- Two equivalent definitions of congruence mod m
- introduced equivalence classes

Notation:

*a*∣*b*is read "*a***divides***b*". By definition,*a*∣*b*if there is some*c*such that*c**a*=*b*.Definition: given an integer

*m*, two integers*a*and*b*are**congruent modulo m**if*m*∣(*a*−*b*). We write*a*≡*b*(*m**o**d**m*).Notation note: we are using that "mod" symbol in two different ways. The first was defined in a previous lecture:

*a**m**o**d**b*denotes the remainder when we divide*a*by*b*. The "mod m" in*a*≡*b*(*m**o**d**m*) is a note on the side of the equation indicating what we mean when we say " ≡ "Fact: These two uses of "mod" are quite related:

*a*≡*b*(*m**o**d**m*) if and only if*a**m**o**d**m*=*b**m**o**d**m*.Fact: for any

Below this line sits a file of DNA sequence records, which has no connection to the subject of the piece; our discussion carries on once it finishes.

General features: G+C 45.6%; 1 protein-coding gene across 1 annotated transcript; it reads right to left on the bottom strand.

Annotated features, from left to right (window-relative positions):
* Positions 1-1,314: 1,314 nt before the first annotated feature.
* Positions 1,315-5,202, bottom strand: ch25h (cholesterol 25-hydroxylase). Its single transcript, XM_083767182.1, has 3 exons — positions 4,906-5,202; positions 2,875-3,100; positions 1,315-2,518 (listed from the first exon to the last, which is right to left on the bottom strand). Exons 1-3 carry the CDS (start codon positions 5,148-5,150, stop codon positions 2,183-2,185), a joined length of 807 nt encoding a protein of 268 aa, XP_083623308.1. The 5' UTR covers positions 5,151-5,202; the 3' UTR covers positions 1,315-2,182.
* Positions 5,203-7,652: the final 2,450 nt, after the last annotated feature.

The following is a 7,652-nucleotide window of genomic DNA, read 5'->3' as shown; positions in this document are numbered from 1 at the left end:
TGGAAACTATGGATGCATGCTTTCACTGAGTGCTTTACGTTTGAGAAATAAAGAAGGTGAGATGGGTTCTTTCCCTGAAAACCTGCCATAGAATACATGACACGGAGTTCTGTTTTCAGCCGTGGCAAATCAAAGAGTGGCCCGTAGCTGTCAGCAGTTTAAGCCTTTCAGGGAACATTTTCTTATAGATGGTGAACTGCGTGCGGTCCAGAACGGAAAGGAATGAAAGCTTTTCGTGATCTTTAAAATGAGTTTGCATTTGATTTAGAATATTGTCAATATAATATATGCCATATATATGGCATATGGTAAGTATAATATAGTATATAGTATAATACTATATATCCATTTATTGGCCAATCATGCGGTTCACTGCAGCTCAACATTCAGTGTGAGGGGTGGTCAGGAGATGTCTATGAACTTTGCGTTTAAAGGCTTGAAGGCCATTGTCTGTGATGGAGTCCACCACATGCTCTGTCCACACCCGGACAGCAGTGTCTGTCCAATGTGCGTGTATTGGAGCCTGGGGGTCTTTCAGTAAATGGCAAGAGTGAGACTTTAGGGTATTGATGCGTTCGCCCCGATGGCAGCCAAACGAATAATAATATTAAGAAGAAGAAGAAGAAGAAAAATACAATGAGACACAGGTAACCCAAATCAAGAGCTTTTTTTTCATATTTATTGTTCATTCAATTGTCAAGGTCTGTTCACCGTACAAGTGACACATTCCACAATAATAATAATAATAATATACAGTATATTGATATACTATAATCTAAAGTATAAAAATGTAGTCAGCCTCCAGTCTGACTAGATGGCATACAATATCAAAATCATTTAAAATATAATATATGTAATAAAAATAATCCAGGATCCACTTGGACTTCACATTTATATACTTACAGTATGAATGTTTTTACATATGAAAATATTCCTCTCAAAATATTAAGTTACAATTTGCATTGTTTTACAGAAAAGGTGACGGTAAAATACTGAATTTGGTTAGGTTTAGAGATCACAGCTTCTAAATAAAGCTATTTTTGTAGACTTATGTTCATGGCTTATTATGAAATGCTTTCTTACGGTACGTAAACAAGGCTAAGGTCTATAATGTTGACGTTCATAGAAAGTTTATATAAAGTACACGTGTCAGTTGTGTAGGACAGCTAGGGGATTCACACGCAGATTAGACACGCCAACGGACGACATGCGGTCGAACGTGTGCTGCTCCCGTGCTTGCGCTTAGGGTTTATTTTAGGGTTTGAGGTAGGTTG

*m*, congruence mod*m*is an equivalence relation.

Given any equivalence relation ∼ on a set *A*, can break *A* up into several groups of interrelated elements.

Definition: if *x* ∈ *A*, then the **equivalence class of x** (written [

The set of all equivalence classes of elements of *A* is written ** A / ∼ ** and is pronounced "

Examples:

If

*A*is the set of people, and ∼ is the "is a (full) sibling of" relation, then*A*/ ∼ could be thought of as the set of (nuclear) families.If

*A*is the set of finite sets, and ∼ is the "has the same cardinality as" relation, then*A*/ ∼ has an element for each*n*∈ N.

We used the notion of equivalence classes to define the "modular numbers". The **set of integers mod m** (written Z

Example: - Z_{5} = {[0], [1], [2], [3], [4]} - Z_{3} = {[0], [1], [2]} = {{…, 6, − 3, 0, 3, 6, 9, …}, {…, − 5, − 2, 1, 4, 7, …}, {…, − 4, − 1, 2, 5, 8, …}}

In general, Z_{m} has *m* elements.

In future lectures, we will discuss how to add, multiply, exponentiate and divide equivalence classes.